NCND was able to ask Dr. Hope Williams some questions about what impacts NC independent colleges and universities are experiencing. She has been President of the North Carolina Independent Colleges and Universities (NCICU) since 1992 and part of the organization since 1986.
NCICU is made up of the 36 private colleges and universities across the state and represents them in matters of state and federal public policy. Dr. Williams also serves on the Governor’s North Carolina Education Cabinet.
Prior collaboration skills has proven useful for NCICU campuses.
NC independent colleges and universities across the state are fortunate to already have a close working relationship. This includes participation with NCICU and prior experience working on projects such as grants and professional development. Williams explains they were able to begin collaborating “immediately on addressing the problems associated with COVID-19.” Working together to exchange ideas and solutions during the pandemic has proven useful for institutions across the state. Technology has allowed for administration to meet virtually, and often.
Unanticipated Expenses In Response to COVID-19
When campuses across the state made the decision to move to online earlier at the beginning of the pandemic they incurred unanticipated expenses. Equipping students and faculty with the necessary technology for virtual learning was one of the initial costs. Additionally, while some revenues were necessary to fund buildings and other services, many colleges provided refunds for room and board.
Many revenue-producing activities were canceled in the spring, and some are this fall. Williams explained these are “important funds colleges use for a variety of purposes, including for student scholarships.” Colleges and universities are facing ongoing sanitization and cleaning expenses as well. Other expenses include accommodating dining halls, classrooms, and residence halls for appropriate social distancing.
Expected Revenue Losses
Enrollment at UNC system schools is down for the upcoming academic year, what about for private schools in the state? Williams told NCND that some campuses have experienced enrollment downturns, though others have many or more students planning on attending this year.
Students and parents alike have voiced their desire to return to as much of a normal learning environment as safely possible. The value of in-person learning includes factors beyond the classroom, such as during mealtimes, at clubs, and in residence halls. This “broader educational experience,” as Williams describes, has been a tremendous influence in students returning to campus.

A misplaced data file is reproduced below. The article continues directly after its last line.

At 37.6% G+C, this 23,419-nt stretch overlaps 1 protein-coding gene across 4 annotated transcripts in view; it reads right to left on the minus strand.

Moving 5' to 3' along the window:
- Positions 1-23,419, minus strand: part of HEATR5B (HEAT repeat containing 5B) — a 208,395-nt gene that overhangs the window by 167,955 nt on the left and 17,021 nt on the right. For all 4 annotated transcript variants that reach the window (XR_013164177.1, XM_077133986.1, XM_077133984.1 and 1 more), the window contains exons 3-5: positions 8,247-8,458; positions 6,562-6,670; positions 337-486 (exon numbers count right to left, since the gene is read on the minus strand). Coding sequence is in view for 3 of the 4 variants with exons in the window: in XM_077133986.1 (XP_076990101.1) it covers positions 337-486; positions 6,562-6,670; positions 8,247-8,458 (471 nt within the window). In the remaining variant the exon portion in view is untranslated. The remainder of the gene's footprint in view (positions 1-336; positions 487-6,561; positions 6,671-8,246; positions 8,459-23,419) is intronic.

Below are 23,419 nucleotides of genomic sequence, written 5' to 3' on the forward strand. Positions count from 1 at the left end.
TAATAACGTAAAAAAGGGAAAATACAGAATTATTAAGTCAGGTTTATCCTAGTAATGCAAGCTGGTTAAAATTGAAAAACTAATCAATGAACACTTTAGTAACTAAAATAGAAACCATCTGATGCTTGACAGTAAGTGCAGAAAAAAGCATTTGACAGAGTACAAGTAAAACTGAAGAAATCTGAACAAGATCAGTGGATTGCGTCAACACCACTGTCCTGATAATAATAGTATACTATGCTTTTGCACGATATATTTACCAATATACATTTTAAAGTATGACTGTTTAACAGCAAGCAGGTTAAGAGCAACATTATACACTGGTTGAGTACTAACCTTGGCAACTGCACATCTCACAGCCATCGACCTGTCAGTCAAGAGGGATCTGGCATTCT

Housing requirements for many private colleges previously included on-campus living for first-years, and some for all four. These policies were a huge source of revenue for many schools. Colleges are adapting to the pandemic by moving to one student per room and in some cases, dropping on-campus requirements. How a campus is determining the best course of action varies by school, though this will generally cause another loss of revenue.
Who Is Being Impacted Most: NC Independent Colleges
The state provides tax-funded financial support to UNC campuses and community colleges. Funding allows for extremely low tuition for in-state students and provides many with need-based financial aid. In fact, in-state tuition for the state continues to rank in the top 10 cheapest in-state tuition, on average.
Students at independent colleges and universities are also able to receive state-funded financial aid. These students also receive more than $700 million a year on behalf of the 36 independent colleges and universities. NCICU assists many students by seeking funding for scholarships to allow them to attend an independent college.
The pandemic has disrupted many families’ financial stability across the state. Many families have to factor in financial considerations when deciding whether to enroll this year. Which schools does this impact most? Those with large numbers of students in need of financial assistance, such as HBCUs. This is another impact of the pandemic that disproportionately impacts communities of color. Colleges are continuing to incur unanticipated expenses, and loss of revenue due to decreased enrollment is another challenge.
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